Filthy, Rich, and in the Wasteland

Next up on the Schwartz-train is the value of wealth (again, from the category of “power”). Wealth normally refers to something along the lines of money and world possessions – though of course you can stretch it to other concepts like being “rich in love” or something. Seems to be that Schwartz is referring to being “well off” in a fairly traditional manner, though.

Now, Fallout 3 does have a currency, “caps”, that people use to purchase stuff. These are the caps that come of the top of soda bottles (go figure…). You accumulate caps mostly by just finding them around the place – desks, filing cabinets, fresh corpses. And then you buy stuff like… bullets, guns, iguana on a stick, and so on.

The thing is, though, that caps seemed like a bit of a non-event in my playing (could be an artifact of the easier difficulty level). I found all the equipment I needed in the field, I rarely ate any food (kind of disturbing in itself), and found the stimpaks needed for health along the way too. Which gets at the heart of the matter: all you need in Fallout 3 is, really, guns, ammo, and stimpaks. Thus, we could have a different, more functional idea of wealth: that it consists of those things you need to survive. If you have great guns, lots of bullets, and plenty of stimpaks, then you’re a wealthy person.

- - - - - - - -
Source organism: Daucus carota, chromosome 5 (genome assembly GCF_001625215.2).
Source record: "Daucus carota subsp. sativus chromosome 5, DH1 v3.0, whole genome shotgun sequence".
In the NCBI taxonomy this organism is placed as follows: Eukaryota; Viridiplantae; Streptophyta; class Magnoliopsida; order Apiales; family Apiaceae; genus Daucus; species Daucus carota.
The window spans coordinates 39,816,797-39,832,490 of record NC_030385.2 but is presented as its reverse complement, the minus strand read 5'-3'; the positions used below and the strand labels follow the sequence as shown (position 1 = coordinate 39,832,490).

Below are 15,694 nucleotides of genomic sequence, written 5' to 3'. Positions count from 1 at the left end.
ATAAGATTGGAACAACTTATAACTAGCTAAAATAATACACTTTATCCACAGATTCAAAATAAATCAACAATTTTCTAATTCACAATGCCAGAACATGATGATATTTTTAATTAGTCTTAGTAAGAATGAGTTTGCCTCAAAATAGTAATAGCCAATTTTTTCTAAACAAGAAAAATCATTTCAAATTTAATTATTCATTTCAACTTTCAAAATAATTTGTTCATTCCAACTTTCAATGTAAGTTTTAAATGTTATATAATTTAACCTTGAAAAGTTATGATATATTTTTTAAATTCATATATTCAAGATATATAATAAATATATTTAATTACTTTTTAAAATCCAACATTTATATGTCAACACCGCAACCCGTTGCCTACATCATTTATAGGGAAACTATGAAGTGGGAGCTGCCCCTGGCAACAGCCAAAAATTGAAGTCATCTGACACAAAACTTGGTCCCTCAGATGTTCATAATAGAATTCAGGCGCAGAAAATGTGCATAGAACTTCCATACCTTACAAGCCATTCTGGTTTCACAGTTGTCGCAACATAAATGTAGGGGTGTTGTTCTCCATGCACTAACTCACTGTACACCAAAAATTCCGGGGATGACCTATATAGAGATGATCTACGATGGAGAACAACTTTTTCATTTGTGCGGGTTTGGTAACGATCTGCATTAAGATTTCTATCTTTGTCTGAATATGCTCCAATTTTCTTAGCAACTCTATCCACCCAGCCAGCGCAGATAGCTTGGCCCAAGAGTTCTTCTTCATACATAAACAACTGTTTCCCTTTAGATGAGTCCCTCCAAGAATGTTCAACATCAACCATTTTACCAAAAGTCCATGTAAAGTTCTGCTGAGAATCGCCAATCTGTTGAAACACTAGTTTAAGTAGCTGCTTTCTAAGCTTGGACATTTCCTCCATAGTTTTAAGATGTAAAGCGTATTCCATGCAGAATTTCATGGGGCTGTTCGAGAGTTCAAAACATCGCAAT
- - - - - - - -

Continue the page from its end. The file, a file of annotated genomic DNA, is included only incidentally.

Or, it might be something else. Another way to think about wealth could be the exact opposite, to ask what is superfluous to one’s needs. In that case, Fallout 3 offers stuff like special clothing, alcohol, housing, decorative items for your household, and so on. But to add one more “but” to this, we’d have to question the significance of these things. No one in the game cares about this stuff (unlike in, say, GTA IV where your girlfriend notices your suit), and since Fallout 3 is a single-player game, your friends aren’t going to see it either unless you send them a screen-shot. If an avatar is wealthy in a forest, and nobody sees, is he really wealthy?

Wealth in Fallout 3 is a funny one. In such a desolate world, there’s a sense in which wealth as superfluous “extras” doesn’t make much sense, nor is anything in the world all that luxurious. The theory that wealth could be equated with your capabilities in terms of equipment holds some weight, but it seems a little empty. In effect, “wealth” wasn’t a preoccupation in the game for me in the slightest – my intention was always to survive.

22 April 2010
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